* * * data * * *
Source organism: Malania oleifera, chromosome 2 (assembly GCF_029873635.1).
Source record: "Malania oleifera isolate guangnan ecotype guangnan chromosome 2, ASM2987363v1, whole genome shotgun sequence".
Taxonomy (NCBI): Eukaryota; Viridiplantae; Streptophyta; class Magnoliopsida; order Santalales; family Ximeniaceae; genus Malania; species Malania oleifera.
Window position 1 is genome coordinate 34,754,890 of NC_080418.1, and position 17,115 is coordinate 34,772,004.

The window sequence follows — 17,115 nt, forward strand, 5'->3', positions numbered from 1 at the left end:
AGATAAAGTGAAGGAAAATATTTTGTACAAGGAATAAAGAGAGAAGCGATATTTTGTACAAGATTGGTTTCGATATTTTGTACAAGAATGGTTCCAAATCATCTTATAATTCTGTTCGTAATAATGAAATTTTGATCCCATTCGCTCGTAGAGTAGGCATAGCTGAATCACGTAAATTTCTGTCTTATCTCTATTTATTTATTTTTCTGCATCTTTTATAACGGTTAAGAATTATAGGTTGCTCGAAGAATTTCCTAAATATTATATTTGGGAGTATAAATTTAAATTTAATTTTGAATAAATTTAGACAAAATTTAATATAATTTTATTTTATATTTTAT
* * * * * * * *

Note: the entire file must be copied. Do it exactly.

Source organism: Malania oleifera, chromosome 2 (assembly GCF_029873635.1).
Source record: "Malania oleifera isolate guangnan ecotype guangnan chromosome 2, ASM2987363v1, whole genome shotgun sequence".
Taxonomy (NCBI): Eukaryota; Viridiplantae; Streptophyta; class Magnoliopsida; order Santalales; family Ximeniaceae; genus Malania; species Malania oleifera.
Window position 1 is genome coordinate 34,754,890 of NC_080418.1, and position 17,115 is coordinate 34,772,004.

The window sequence follows — 17,115 nt, forward strand, 5'->3', positions numbered from 1 at the left end:
AGATAAAGTGAAGGAAAATATTTTGTACAAGGAATAAAGAGAGAAGCGATATTTTGTACAAGATTGGTTTCGATATTTTGTACAAGAATGGTTCCAAATCATCTTATAATTCTGTTCGTAATAATGAAATTTTGATCCCATTCGCTCGTAGAGTAGGCATAGCTGAATCACGTAAATTTCTGTCTTATCTCTATTTATTTATTTTTCTGCATCTTTTATAACGGTTAAGAATTATAGGTTGCTCGAAGAATTTCCTAAATATTATATTTGGGAGTATAAATTTAAATTTAATTTTGAATAAATTTAGACAAAATTTAATATAATTTTATTTTATATTTTAT